Bicycling Crusader Follows the Silk Road

She climbed to a peak of academia as a Rhodes scholar at Oxford University and later as a scientist/graduate student at MIT. She dreamed of walking on Mars.

But for Kate Harris, work inside science laboratories could not satisfy her need to discover, so she and her best friend Mel set out to get lost in the world of exploration–for a year, bicycling the Silk Road of Marco Polo from Turkey to Tibet.

Thousands of miles, at altitudes higher than 17,000 feet, over every kind of terrain you can imagine, and through blazing heat and freezing snow. They eluded and tricked menacing military and police, adapted to cultures as different as they could be, and traversed geography as foreign to them as Mars. They found human compassion in many places, including Turkey, Azerbaijan, Kazakhstan, Uzbekistan, China, Tibet, and Nepal as locals took them into their homes to save them from another night in their tent.

In Lands of Lost Borders: A Journey on the Silk Road, Harris eloquently and humorously weaves history, science, and compelling anecdotes from her adventure that left my jaw hanging open.

As I have learned while walking the long-distance trails of Europe, the borders of cultures, countries and languages are lost when you step outside the comforts of everyday life and push yourself to, or even beyond, your limits. On the Silk Road, Kate Harris went well beyond the limits of most humans and her book made me want to load up my backpack and leave my borders behind.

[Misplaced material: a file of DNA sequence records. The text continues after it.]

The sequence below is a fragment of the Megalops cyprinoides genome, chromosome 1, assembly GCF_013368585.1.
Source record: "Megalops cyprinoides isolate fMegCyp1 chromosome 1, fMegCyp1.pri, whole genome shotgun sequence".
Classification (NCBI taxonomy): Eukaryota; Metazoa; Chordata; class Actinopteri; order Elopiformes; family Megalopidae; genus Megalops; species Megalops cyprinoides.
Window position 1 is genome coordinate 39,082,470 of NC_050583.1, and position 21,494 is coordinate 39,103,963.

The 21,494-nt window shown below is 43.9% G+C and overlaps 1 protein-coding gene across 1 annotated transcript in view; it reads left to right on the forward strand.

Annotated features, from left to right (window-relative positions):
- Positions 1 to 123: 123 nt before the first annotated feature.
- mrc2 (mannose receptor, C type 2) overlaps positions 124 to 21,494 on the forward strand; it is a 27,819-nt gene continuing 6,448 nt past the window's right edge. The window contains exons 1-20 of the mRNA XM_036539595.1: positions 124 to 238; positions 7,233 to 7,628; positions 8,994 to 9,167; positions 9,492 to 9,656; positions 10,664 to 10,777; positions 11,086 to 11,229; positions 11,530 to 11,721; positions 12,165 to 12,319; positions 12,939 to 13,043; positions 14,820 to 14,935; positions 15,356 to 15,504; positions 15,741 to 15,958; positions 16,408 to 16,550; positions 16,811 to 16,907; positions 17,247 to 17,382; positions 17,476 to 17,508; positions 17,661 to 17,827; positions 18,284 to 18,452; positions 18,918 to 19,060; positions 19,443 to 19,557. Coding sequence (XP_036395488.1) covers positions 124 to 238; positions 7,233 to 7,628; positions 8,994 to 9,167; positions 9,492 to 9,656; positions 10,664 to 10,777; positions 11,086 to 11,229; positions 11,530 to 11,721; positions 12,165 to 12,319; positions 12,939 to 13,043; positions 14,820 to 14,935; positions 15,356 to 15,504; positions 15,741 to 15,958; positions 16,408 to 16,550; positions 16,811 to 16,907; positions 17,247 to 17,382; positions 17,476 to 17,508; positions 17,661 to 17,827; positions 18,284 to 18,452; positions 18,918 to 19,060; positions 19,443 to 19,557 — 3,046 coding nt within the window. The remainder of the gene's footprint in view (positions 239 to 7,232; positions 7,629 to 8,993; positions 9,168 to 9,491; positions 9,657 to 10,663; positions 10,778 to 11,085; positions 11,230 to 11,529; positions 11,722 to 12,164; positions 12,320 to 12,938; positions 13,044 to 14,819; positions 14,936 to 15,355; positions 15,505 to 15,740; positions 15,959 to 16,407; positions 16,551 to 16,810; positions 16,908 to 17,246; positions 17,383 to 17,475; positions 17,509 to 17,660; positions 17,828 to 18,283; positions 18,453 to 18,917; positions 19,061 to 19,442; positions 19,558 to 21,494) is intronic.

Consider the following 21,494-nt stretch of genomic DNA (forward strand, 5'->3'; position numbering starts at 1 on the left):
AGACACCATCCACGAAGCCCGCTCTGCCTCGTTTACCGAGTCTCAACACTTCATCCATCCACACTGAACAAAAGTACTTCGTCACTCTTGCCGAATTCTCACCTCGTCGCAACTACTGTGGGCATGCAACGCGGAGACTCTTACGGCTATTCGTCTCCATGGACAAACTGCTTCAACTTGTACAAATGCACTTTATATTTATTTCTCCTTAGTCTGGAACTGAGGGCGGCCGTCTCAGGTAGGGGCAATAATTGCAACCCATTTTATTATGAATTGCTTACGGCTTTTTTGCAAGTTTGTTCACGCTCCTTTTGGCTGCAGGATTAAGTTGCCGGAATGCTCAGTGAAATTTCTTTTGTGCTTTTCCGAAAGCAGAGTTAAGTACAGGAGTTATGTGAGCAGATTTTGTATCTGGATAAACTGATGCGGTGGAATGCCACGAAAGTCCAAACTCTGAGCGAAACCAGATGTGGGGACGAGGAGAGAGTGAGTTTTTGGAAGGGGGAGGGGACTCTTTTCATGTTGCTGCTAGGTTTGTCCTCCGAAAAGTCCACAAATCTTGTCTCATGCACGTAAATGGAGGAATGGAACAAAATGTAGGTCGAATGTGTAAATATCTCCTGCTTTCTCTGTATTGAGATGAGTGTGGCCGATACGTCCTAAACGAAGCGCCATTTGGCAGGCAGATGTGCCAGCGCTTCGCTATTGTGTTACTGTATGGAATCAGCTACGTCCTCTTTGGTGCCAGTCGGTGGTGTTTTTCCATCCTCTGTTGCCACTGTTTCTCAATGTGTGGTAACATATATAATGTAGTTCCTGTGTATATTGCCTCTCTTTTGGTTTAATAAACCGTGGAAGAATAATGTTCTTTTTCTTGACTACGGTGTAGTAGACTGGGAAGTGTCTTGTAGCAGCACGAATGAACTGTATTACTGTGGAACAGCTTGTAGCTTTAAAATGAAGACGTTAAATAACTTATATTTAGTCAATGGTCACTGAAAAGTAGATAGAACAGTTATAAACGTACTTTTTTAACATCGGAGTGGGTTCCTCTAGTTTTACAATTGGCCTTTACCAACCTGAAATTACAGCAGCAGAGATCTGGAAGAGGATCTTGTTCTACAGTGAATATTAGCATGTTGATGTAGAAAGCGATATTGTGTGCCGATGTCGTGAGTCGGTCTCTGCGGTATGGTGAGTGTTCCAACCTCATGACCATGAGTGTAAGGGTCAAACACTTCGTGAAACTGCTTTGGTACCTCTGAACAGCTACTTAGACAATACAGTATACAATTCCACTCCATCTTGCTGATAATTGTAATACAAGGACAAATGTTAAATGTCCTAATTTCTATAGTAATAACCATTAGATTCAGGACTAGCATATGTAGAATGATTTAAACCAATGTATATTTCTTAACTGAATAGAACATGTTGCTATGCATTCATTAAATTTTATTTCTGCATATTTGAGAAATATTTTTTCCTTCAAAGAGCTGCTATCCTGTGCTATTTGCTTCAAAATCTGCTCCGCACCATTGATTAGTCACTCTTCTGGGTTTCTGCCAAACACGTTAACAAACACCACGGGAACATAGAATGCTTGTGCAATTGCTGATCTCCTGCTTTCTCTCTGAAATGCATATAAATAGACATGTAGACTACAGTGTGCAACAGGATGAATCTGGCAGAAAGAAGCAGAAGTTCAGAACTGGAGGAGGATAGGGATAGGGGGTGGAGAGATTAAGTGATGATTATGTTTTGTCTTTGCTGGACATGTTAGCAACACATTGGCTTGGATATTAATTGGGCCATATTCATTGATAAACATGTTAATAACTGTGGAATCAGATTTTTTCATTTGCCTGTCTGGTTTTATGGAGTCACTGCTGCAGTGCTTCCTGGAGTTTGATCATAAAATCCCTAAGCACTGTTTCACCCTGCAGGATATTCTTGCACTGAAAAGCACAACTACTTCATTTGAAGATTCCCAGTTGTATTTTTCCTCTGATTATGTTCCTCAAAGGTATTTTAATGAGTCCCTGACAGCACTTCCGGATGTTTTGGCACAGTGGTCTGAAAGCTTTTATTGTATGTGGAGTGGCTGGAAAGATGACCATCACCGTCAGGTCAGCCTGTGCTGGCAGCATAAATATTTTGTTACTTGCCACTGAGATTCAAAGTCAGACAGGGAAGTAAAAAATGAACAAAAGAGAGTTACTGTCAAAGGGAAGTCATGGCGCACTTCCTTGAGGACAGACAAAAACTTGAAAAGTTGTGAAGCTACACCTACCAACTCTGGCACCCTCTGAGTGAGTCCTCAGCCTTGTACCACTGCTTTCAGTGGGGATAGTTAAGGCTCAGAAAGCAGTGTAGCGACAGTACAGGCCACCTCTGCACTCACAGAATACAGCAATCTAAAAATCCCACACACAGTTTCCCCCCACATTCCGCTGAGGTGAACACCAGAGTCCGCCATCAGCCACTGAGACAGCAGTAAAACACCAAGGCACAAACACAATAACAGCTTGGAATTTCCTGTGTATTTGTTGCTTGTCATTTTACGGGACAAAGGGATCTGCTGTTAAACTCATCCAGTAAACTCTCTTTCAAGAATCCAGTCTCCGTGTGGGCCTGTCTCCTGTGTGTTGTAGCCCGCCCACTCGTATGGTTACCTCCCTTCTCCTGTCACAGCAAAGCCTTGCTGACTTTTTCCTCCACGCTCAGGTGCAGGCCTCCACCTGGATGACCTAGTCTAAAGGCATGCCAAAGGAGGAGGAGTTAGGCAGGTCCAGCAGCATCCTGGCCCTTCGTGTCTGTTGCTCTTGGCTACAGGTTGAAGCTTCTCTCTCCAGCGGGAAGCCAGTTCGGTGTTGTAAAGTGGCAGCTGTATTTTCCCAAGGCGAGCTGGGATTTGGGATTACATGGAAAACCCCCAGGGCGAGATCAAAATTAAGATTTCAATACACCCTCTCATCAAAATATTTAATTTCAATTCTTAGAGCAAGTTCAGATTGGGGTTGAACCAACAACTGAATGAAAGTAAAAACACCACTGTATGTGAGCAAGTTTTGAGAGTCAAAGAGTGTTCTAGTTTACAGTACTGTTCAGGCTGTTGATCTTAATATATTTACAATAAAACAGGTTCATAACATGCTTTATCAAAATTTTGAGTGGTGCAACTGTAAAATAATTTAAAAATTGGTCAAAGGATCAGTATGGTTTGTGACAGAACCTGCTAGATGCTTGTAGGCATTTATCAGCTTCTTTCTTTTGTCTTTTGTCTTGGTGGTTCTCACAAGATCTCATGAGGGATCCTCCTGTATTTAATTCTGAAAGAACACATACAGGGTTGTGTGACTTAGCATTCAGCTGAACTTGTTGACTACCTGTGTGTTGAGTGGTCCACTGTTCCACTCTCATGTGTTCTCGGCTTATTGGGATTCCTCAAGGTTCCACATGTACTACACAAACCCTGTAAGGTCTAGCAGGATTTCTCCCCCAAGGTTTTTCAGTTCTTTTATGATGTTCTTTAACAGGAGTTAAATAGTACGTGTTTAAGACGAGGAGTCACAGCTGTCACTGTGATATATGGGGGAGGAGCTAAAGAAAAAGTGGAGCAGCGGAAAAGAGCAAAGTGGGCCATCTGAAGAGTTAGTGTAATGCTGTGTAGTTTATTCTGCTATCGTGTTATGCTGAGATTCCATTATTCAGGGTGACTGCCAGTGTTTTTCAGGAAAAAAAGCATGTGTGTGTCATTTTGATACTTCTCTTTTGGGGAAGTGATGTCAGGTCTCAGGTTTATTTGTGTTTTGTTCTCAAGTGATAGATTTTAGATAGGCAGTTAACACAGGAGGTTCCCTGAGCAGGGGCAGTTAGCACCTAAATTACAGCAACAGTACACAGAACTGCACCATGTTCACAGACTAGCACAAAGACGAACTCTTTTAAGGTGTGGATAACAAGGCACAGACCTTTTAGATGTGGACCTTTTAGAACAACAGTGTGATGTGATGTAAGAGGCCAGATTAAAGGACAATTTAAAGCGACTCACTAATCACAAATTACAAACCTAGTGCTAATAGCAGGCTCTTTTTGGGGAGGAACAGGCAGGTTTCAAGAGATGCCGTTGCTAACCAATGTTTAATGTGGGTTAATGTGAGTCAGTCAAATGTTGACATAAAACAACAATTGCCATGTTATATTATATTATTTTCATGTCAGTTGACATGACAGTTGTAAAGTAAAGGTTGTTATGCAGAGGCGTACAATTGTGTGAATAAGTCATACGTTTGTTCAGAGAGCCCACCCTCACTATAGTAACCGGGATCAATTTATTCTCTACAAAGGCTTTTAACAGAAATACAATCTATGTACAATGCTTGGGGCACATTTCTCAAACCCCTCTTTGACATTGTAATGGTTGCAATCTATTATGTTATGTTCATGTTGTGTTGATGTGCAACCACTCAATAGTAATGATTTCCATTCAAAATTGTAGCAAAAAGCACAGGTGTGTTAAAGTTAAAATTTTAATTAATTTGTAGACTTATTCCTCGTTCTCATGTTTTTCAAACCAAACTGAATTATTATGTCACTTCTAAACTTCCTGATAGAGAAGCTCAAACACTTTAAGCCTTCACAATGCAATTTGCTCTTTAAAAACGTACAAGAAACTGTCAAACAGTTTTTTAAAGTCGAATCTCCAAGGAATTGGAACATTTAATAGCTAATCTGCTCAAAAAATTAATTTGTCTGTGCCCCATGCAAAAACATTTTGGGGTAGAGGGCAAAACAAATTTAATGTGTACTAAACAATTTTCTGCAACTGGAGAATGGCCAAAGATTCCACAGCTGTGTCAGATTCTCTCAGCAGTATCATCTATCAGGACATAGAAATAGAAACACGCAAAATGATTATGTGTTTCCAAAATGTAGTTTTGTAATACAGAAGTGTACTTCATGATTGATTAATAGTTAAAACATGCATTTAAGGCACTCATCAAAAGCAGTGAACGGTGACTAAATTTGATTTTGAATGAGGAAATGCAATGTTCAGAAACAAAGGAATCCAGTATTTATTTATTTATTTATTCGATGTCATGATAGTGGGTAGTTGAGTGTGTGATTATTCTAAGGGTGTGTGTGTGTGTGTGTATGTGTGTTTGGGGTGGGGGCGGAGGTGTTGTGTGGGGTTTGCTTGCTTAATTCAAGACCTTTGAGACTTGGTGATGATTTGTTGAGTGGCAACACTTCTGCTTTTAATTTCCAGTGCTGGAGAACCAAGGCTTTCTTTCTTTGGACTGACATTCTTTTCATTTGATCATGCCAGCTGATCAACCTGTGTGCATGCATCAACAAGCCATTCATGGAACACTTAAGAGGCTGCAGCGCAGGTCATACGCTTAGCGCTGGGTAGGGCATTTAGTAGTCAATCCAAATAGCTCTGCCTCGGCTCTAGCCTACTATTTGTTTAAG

(Click on the cover if you want to see the book on Amazon.)

English Author Packs a Magic Touch

Have you ever…

Enjoyed a book so much that you wrote to the author?

George Mahood

I had just finished Free Country, a wild romp about two Englishmen who wore only boxer shorts as they began their journey at Land’s End, the southernmost part of England, determined to bicycle to John O’Groats, at the northern tip of Scotland.

The young men had no money–just a notebook, pen, and hearts filled with trust. Author George Mahood bet that the good will of their fellow countrymen would provide them with bicycles, food, lodging, clothing, and much more. After reading his true story, I was ready to accompany him to Las Vegas and depend on his good fortune.

But my e-mail led to more than a winning bet. It changed my life.

George wrote back and suggested I make the leap from travel blogger to book author through Amazon’s KDP program. About a year and a half later, I published my first book, Camino Sunrise, and am now working on my second.

So a big shout out to George Mahood on the release of his latest, How Not to Get Married: Confessions of a Wedding Photographer. I can hardly wait until the paperback arrives via Amazon. (Yep, it’s in ebook format too.)

I am so confident that it will be another of his humorous, insightful looks at his eventful life that I know I will be writing him another note when I finish reading.

This time, I will be writing as a fellow author, brimming with respect for George’s hard work, talent and kindness.